[29]     Ms Brownhill submitted that s 41(1)(d) of the Act was primarily directed at well recognised relationships or connections between an applicant and an offender such as spousal relationships or parent/child relationships where there was a common sense or “objective” expectation that the benefits of the award would be shared in some way or another with the offender.  If the relationship between the offender and the applicant was of a kind that meant the award was likely to benefit the offender in any way or to any degree whatsoever then the amount of any award must be reduced.  Ms Brownhill said that the extent of any reduction was determined by the likelihood of the offender receiving a benefit of any value even a de minimis benefit.  This, in turn, depended solely on the class of the relationship between the applicant and the offender and its proximity.  Consequently, the amount of the reduction should be directly proportional to the proximity of the relationship or connection between the applicant and the offender because it is that proximity which determines, objectively, the likelihood that the award will benefit the offender and the extent of that likelihood.  Where the relationship or connection between the applicant and offender is a spousal relationship with cohabitation, the likelihood that the offender will benefit from the award is substantial, and the reduction should reflect that likelihood.  On the other hand, where the relationship or connection is more distant, say that of siblings or friends or business colleagues, the likelihood that the award will benefit the offender will be significantly lower.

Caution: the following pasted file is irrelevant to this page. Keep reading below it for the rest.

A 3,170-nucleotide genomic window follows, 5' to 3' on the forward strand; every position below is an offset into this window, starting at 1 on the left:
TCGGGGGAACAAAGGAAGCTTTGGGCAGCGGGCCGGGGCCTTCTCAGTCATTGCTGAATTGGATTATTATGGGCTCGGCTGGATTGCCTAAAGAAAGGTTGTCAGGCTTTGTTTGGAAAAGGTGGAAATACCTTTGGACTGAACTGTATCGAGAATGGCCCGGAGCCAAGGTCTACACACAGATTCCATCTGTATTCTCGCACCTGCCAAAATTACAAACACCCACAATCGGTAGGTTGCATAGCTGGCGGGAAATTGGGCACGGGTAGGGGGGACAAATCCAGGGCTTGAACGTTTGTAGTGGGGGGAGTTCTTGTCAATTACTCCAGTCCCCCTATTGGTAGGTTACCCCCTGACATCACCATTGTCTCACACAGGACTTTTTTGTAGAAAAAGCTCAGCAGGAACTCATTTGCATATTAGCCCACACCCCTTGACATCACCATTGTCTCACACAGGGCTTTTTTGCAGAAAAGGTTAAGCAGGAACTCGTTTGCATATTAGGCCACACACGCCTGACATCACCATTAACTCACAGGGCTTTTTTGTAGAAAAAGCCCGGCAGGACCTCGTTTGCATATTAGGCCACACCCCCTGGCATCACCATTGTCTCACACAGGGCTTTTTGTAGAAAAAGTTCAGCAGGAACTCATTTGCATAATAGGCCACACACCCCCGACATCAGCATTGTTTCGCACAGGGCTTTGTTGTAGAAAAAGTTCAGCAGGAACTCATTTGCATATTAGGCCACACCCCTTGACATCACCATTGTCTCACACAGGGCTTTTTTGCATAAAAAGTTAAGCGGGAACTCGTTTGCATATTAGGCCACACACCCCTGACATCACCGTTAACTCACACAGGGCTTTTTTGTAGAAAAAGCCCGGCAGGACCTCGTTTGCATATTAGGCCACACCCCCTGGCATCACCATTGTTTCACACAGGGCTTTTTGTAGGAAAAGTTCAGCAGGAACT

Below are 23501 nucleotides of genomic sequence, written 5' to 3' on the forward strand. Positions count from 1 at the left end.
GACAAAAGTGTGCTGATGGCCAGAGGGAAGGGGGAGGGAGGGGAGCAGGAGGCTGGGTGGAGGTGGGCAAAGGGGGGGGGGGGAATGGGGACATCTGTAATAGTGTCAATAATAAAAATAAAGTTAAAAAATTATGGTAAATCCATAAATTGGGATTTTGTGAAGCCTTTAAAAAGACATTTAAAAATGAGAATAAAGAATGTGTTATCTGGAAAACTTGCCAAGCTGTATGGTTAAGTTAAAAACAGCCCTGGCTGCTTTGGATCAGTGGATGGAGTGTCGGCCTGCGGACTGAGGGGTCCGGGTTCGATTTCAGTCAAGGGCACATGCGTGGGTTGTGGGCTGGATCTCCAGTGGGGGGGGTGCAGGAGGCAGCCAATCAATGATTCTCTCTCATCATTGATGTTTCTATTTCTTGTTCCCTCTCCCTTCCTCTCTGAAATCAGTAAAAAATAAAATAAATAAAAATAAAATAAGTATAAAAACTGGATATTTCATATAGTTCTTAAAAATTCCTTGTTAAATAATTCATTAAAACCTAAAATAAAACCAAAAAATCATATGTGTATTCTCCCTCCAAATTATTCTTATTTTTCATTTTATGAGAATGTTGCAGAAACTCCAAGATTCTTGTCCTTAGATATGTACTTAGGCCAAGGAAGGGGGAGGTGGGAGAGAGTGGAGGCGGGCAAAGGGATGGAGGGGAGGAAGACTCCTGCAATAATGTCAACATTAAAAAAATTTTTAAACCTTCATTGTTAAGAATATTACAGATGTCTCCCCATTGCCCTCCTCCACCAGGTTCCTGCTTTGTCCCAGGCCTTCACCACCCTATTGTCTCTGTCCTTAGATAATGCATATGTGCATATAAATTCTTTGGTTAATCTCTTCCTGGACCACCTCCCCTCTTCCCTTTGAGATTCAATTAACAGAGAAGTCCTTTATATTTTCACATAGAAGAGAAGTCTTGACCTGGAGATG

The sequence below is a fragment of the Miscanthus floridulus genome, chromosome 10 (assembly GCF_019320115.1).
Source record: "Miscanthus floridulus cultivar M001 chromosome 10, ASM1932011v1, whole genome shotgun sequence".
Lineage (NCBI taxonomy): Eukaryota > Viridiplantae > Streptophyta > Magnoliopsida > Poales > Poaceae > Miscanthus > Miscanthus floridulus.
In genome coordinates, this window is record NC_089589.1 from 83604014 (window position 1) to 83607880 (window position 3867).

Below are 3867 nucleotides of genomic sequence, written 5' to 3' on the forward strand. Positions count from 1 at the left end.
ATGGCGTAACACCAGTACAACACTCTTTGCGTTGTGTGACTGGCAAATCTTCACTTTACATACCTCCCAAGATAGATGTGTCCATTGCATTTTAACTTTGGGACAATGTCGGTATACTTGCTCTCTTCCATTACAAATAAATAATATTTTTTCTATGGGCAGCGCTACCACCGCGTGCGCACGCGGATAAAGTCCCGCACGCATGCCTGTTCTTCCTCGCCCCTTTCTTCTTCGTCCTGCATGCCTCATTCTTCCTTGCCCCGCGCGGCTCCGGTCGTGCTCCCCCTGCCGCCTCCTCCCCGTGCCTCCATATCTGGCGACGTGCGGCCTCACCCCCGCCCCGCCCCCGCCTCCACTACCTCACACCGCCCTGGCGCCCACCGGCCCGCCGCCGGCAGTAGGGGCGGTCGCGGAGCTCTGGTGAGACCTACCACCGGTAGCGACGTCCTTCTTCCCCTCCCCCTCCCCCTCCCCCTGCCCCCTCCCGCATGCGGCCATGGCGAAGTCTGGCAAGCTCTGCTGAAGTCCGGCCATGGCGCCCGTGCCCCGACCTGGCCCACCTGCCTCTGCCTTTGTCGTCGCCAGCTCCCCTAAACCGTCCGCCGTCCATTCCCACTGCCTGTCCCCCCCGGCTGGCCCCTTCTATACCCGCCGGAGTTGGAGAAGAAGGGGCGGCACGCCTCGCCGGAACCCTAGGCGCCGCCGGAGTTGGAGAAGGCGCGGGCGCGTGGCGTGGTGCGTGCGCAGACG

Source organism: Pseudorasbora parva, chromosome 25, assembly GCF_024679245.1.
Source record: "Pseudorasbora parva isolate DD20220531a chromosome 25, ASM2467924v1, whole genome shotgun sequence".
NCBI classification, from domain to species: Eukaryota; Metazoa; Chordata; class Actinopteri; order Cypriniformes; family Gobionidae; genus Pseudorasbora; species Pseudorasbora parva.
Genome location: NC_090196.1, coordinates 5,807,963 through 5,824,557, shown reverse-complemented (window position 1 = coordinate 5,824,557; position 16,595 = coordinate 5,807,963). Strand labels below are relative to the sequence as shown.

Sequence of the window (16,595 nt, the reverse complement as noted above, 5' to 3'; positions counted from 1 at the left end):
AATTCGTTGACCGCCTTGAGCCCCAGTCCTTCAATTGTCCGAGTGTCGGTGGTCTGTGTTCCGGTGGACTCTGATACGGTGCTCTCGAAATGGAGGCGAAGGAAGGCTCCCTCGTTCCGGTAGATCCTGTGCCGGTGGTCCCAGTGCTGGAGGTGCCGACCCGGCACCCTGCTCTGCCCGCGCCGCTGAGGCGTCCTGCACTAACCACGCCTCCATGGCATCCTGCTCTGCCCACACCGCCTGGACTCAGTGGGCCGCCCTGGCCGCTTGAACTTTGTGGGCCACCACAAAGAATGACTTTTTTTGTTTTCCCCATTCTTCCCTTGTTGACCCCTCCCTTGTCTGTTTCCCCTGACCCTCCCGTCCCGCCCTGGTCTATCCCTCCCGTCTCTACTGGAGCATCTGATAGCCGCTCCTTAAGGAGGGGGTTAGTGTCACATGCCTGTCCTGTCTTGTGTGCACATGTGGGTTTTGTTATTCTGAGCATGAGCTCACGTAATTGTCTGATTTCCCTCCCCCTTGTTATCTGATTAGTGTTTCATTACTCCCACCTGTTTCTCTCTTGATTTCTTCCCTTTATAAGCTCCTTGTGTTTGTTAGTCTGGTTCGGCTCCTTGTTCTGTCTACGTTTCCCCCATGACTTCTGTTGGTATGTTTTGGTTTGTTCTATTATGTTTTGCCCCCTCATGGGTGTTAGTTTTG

[30]     On a scale of likelihoods of benefit based on the proximity of the relationship, a relationship where the benefit to the offender from the award was a virtual certainty would be reflected by a reduction close to 100 per cent.  If the relationship was of a category or class where there was a 75 per cent likelihood of benefit to the offender the award should be reduced by 75 per cent and so on.

[31]     According to Ms Brownhill the legislature did not intend that it was the task of an assessor to inquire into the true or actual nature and character of any arrangements, obligations, habits or customs that constitute any particular spousal relationship or connection between a victim and an offender.  In other words, it was not the intention of the legislature that the assessor’s task was to enquire into the actual circumstances of any relationship or connection between an applicant and an offender.  It was neither necessary nor appropriate for the assessor to make detailed enquiries as to the financial arrangements between the applicant and the offender generally, or in respect of the proposed award in particular, and the evidence to support a conclusion within s 41(1)(d) of the Act is not going to come any other way.

[32]     Where the relationship or connection is a domestic one the usual practice followed by assessors is to enquire of the applicant or applicant’s solicitor, whether the relationship is ongoing, and whether the applicant and the offender continue to cohabit.  It is reasonable to expect that, in the context of a couple cohabiting in a spousal relationship, the receipt by one party of a significant sum of money would give rise to a benefit to the other party.  ‘Benefit’ in its ordinary meaning, is a wide expression meaning an advantage, profit or gain.  For the purpose of making an administrative assessment of the facts [emphasis added] and payments of amounts based on those facts, that reasonable expectation is sufficient for an assessor to find that an award is likely to benefit the offender within s 41(1)(d) of the Act.  It is the nature of the relationship which creates a likelihood of benefit.